Medically Reviewed by John W. Sonfield, MD
Today’s health care choices represent centuries of discoveries, improvements in treatment and development of new options for care. One example is robotically assisted surgery.
“Traditional surgery involves a large, open incision,” says McLeod Surgeon John Sonfield, MD. “In recent years minimally invasive surgery was developed using fewer and smaller incisions. More recently, we’ve seen the introduction of robotically assisted surgery.”
Surgery, in its broadest terms, goes back thousands of years. Yet, it wasn’t until the 20th century that many of the advances we know today were introduced. In 1981, the first minimally invasive (laparoscopic) appendectomy was performed. Before long, many surgeons were moving from “open” surgery using incisions that were over a foot long to “minimally invasive” surgery where incisions were measured in mere inches or a few centimeters. By the 1990s, laparoscopic surgery was a regular option for patients.
At the dawn of the 21st century, the U.S. Food & Drug Administration approved the use of robotically assisted surgery, involving two consoles – one with the instruments for the patient and another, where the surgeon performs the surgery with 3-D vision and magnification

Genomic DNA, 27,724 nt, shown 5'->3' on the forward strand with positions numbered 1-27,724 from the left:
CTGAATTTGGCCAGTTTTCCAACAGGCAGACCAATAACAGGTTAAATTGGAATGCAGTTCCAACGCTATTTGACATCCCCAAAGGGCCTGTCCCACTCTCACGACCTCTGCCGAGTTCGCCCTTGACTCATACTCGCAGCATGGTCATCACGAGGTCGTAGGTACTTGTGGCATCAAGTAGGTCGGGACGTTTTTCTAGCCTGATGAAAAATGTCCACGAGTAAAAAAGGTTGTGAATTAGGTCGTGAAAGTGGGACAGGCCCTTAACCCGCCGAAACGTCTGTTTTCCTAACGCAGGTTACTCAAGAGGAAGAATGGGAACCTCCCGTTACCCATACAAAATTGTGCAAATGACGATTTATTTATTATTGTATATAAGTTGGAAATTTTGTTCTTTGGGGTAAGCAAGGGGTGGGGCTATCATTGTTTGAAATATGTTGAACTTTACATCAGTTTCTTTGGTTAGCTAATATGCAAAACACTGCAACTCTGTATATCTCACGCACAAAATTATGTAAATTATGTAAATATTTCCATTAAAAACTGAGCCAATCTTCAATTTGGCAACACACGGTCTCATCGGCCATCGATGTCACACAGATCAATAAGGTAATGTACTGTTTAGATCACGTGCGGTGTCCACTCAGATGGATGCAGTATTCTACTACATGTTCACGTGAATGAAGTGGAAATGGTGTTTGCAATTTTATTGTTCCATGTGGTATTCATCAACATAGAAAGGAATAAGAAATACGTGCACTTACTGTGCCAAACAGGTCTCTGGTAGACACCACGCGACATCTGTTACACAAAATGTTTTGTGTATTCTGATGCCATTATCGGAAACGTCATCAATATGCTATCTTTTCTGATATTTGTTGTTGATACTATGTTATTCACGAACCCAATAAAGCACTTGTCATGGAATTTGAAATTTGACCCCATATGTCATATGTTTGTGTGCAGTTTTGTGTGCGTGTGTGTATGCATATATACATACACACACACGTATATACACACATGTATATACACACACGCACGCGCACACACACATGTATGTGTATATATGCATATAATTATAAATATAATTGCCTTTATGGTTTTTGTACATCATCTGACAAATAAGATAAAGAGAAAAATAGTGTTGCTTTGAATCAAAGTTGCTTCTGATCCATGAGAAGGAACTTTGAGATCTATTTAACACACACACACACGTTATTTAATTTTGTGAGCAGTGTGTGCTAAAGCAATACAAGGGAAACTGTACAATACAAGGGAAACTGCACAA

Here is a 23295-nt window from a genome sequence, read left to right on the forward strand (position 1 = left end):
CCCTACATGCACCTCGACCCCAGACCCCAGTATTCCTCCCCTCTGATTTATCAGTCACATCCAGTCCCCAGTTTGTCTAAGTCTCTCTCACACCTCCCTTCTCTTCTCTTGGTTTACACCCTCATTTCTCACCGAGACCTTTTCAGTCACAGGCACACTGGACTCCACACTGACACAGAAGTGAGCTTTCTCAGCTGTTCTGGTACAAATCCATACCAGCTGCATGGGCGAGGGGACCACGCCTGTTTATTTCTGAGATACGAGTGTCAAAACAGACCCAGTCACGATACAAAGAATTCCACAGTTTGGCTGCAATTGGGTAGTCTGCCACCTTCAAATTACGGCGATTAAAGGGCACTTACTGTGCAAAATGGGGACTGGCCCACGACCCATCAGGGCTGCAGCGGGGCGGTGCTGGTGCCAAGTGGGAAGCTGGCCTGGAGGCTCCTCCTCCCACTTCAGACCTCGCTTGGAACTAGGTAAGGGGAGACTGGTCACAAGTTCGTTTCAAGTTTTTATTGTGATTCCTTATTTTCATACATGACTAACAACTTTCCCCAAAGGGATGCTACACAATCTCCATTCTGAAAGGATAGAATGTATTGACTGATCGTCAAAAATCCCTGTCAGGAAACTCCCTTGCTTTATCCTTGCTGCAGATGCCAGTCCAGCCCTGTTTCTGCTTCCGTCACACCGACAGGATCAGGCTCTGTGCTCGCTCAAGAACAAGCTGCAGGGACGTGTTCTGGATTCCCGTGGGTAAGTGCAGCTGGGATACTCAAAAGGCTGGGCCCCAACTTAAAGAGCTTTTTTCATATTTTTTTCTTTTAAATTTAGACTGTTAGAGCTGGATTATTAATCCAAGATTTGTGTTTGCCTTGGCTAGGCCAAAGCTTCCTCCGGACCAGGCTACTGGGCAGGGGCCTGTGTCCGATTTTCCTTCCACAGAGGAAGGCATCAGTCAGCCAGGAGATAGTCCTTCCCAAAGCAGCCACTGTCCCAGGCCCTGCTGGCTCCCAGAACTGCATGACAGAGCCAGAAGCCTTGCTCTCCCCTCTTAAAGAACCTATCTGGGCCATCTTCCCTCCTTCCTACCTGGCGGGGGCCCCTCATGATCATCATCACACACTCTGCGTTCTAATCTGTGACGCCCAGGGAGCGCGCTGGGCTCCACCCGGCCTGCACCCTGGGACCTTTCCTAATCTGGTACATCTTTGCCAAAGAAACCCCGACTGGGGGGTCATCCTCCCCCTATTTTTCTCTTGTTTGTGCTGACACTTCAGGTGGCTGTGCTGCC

“The surgeon controls everything, every aspect, the camera, the instruments,” adds Dr. Sonfield. “The robot is an advance, a new tool. It offers better definition of view and more control with the wristed instruments than with the standard laparoscopic sticks.”
Dr. Sonfield and other general surgeons can use the robot in surgeries, such as gall bladder removal, hernia repair or colon surgery.
“There’s a big difference between standard colon operations performed 20 years ago and today’s laparoscopic and robotically assisted surgery,” says Dr. Sonfield. “In the case of a hernia, traditional surgery would make a 15-inch incision, cutting muscles and resulting in painful healing.
“The robot allows us to approach from the abdominal side instead of the groin. We use incisions that are 2-inches versus 15-inches. It’s a similar to what would be done in ‘open surgery.’ It’s just now that we’re using new and better tools to do it.
“The result is a much better repair with less pain and a quicker recovery.”
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Sources include: McLeod Health, New England Journal of Medicine, National Institutes of Health